Tuesday, July 20, 2010

So Cold The River - Michael Koryta


So Cold The River
Michael Koryta
Little, Brown and Company

Fiction

Just a couple of years ago, Eric Shaw was on a career fast track in Hollywood. But one bad film can end a career, and now he’s back in Chicago, making a living by creating what he calls “video life portraits,” mostly for weddings or funerals. There’s no denying Eric has a unique eye for accuracy. He simply knows when a shot is important or correct, sometimes without knowing why. While making a ‘life of’ video for a woman’s funeral, he picks one photograph out of the stacks given to him by the family. It’s the only photo of a cottage, with no people in the frame. Somehow he knows that this place was important to the woman.

The woman’s sister, impressed and a little frightened by Eric’s insight, hires him to make a film about the early years of her now-dying father-in-law. According to family lore, Campbell Bradford left the small town of French Lick, Indiana, as a teenager and managed to make himself into a multimillionaire. The family knows almost nothing about his early life, and the daughter-in-law, Alyssa, feels that the film will be either an appreciated gift or a worthy memorial to the man. To get Eric started, she passes over a bottle of Pluto water, bottled at a spa in French Lick. Something about the bottle speaks to Eric, not least of which is the bottle’s unnatural chill.

The story proper begins when Eric arrives in Indiana. The towns of French Lick and West Baden are quite real, as are the spas associated with them. It’s clear that the author is familiar with the area. It’s not long at all before Eric discovers that the legend of Campbell Bradford is both more complicated and more shrouded in mystery than anyone in the family realized. The bottle of water continues to feel colder and Eric feels an irresistible impulse to try some of the famed water, never mind that the bottle is around eighty years old and he can see sediment floating in it. The fact that the author makes this action seem reasonable and logical from Eric’s perspective, even while the reader winces and hopes he doesn’t do it, is a testament to his ability to immerse the reader in the story.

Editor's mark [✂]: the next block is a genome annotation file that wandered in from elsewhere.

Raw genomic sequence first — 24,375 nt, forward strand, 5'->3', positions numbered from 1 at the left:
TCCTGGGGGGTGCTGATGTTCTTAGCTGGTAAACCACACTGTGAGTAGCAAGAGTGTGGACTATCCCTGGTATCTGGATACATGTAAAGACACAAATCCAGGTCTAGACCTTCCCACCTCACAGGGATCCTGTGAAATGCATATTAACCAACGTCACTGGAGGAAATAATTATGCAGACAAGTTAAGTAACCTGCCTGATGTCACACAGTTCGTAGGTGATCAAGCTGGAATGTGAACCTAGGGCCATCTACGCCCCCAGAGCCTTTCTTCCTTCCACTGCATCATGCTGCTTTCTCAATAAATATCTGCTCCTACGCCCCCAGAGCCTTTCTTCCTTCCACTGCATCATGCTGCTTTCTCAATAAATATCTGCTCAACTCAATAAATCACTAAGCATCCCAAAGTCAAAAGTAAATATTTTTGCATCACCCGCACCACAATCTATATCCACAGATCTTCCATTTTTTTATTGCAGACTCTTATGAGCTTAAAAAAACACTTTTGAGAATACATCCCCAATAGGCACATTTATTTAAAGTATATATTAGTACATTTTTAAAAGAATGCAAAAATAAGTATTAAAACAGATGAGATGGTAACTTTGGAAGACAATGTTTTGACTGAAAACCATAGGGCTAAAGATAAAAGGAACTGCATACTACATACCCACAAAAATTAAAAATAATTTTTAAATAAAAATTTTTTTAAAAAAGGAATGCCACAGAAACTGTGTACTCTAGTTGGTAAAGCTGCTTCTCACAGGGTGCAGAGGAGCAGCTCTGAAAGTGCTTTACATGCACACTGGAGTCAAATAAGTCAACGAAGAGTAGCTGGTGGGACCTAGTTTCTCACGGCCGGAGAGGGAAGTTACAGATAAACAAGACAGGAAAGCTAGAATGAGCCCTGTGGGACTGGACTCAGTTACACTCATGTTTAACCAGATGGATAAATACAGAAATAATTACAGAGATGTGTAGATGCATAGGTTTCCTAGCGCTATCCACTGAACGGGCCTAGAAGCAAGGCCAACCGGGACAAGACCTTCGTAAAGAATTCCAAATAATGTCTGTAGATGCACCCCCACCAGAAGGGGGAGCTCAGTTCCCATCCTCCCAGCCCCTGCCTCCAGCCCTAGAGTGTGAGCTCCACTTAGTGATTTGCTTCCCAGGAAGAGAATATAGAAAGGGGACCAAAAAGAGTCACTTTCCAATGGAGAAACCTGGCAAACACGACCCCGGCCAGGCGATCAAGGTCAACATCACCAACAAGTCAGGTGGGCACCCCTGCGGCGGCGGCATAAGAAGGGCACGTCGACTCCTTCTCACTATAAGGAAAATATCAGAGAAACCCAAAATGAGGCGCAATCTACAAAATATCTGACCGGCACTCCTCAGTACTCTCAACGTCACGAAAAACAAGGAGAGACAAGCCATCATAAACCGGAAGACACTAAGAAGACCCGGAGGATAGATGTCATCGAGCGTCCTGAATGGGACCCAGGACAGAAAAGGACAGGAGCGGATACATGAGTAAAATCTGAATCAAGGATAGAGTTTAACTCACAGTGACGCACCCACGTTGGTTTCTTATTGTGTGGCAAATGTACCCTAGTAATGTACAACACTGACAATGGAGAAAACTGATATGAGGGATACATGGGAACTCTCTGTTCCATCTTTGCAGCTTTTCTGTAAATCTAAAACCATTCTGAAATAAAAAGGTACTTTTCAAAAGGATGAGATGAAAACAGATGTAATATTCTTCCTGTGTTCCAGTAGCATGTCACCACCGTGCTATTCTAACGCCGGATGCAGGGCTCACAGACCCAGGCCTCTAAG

For those old enough, or widely read enough, to remember early Stephen King novels, this atmosphere will seem ominously familiar. Eric makes a comment at some point about having checked into the Overlook Hotel (from The Shining.) The cast of characters includes a graduate student in local history and an 86-year-old woman who has spent her life in the area, monitoring the weather and knowing a storm is coming. That storm is both physical and metaphysical and sweeps along everyone in its path.

This is the kind of book that reads very quickly, then sticks with you days and weeks after turning the last pages. I know I’ll be making a return trip to West Baden in years to come. This is an author who clearly has more stories to tell us, and that makes us readers fortunate indeed.

Rating: 9
June 2010
ISBN# 978-0-316-05363-1 (hardcover)

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